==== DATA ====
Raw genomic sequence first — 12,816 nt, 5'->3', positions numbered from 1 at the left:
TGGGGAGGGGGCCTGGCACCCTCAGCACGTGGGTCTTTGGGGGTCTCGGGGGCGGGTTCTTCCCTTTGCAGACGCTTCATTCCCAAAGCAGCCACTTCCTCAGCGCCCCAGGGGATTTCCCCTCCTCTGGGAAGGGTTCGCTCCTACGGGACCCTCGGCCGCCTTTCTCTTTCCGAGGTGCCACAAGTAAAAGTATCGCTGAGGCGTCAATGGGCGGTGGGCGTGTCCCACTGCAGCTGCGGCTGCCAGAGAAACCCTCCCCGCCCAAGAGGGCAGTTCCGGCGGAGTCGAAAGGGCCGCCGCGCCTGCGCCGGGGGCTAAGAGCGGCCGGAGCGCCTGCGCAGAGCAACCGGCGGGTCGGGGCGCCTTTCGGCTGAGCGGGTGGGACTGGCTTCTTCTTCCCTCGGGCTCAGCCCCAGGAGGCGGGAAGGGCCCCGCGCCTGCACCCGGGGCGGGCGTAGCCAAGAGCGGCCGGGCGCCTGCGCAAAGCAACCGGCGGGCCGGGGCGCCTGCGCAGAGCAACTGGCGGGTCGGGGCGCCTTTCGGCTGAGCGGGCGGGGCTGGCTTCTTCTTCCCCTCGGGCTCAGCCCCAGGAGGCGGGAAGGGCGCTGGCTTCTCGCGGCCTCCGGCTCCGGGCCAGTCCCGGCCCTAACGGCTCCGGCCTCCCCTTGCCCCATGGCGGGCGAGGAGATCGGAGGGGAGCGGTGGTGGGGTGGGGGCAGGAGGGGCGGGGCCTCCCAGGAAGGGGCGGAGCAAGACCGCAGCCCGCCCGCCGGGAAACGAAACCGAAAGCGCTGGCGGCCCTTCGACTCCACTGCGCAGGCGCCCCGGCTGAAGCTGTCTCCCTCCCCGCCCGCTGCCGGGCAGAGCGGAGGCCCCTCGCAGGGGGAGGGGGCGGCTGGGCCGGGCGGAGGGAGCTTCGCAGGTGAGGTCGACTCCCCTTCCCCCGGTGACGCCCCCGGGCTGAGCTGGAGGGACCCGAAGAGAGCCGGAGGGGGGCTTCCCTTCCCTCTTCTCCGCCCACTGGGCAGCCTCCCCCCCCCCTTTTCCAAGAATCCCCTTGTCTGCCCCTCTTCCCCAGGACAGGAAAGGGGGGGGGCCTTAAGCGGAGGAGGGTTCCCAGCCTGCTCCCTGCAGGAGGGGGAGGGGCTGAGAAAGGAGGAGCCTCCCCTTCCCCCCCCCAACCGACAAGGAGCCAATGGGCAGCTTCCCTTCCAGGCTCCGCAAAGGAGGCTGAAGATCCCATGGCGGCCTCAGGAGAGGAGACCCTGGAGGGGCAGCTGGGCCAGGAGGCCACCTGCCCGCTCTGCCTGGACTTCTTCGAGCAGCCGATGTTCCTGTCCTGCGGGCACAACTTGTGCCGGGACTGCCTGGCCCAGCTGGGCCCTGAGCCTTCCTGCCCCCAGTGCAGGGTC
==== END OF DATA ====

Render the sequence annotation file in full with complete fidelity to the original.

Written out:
Raw genomic sequence first — 12,816 nt, 5'->3', positions numbered from 1 at the left:
TGGGGAGGGGGCCTGGCACCCTCAGCACGTGGGTCTTTGGGGGTCTCGGGGGCGGGTTCTTCCCTTTGCAGACGCTTCATTCCCAAAGCAGCCACTTCCTCAGCGCCCCAGGGGATTTCCCCTCCTCTGGGAAGGGTTCGCTCCTACGGGACCCTCGGCCGCCTTTCTCTTTCCGAGGTGCCACAAGTAAAAGTATCGCTGAGGCGTCAATGGGCGGTGGGCGTGTCCCACTGCAGCTGCGGCTGCCAGAGAAACCCTCCCCGCCCAAGAGGGCAGTTCCGGCGGAGTCGAAAGGGCCGCCGCGCCTGCGCCGGGGGCTAAGAGCGGCCGGAGCGCCTGCGCAGAGCAACCGGCGGGTCGGGGCGCCTTTCGGCTGAGCGGGTGGGACTGGCTTCTTCTTCCCTCGGGCTCAGCCCCAGGAGGCGGGAAGGGCCCCGCGCCTGCACCCGGGGCGGGCGTAGCCAAGAGCGGCCGGGCGCCTGCGCAAAGCAACCGGCGGGCCGGGGCGCCTGCGCAGAGCAACTGGCGGGTCGGGGCGCCTTTCGGCTGAGCGGGCGGGGCTGGCTTCTTCTTCCCCTCGGGCTCAGCCCCAGGAGGCGGGAAGGGCGCTGGCTTCTCGCGGCCTCCGGCTCCGGGCCAGTCCCGGCCCTAACGGCTCCGGCCTCCCCTTGCCCCATGGCGGGCGAGGAGATCGGAGGGGAGCGGTGGTGGGGTGGGGGCAGGAGGGGCGGGGCCTCCCAGGAAGGGGCGGAGCAAGACCGCAGCCCGCCCGCCGGGAAACGAAACCGAAAGCGCTGGCGGCCCTTCGACTCCACTGCGCAGGCGCCCCGGCTGAAGCTGTCTCCCTCCCCGCCCGCTGCCGGGCAGAGCGGAGGCCCCTCGCAGGGGGAGGGGGCGGCTGGGCCGGGCGGAGGGAGCTTCGCAGGTGAGGTCGACTCCCCTTCCCCCGGTGACGCCCCCGGGCTGAGCTGGAGGGACCCGAAGAGAGCCGGAGGGGGGCTTCCCTTCCCTCTTCTCCGCCCACTGGGCAGCCTCCCCCCCCCCTTTTCCAAGAATCCCCTTGTCTGCCCCTCTTCCCCAGGACAGGAAAGGGGGGGGGCCTTAAGCGGAGGAGGGTTCCCAGCCTGCTCCCTGCAGGAGGGGGAGGGGCTGAGAAAGGAGGAGCCTCCCCTTCCCCCCCCCAACCGACAAGGAGCCAATGGGCAGCTTCCCTTCCAGGCTCCGCAAAGGAGGCTGAAGATCCCATGGCGGCCTCAGGAGAGGAGACCCTGGAGGGGCAGCTGGGCCAGGAGGCCACCTGCCCGCTCTGCCTGGACTTCTTCGAGCAGCCGATGTTCCTGTCCTGCGGGCACAACTTGTGCCGGGACTGCCTGGCCCAGCTGGGCCCTGAGCCTTCCTGCCCCCAGTGCAGGGTC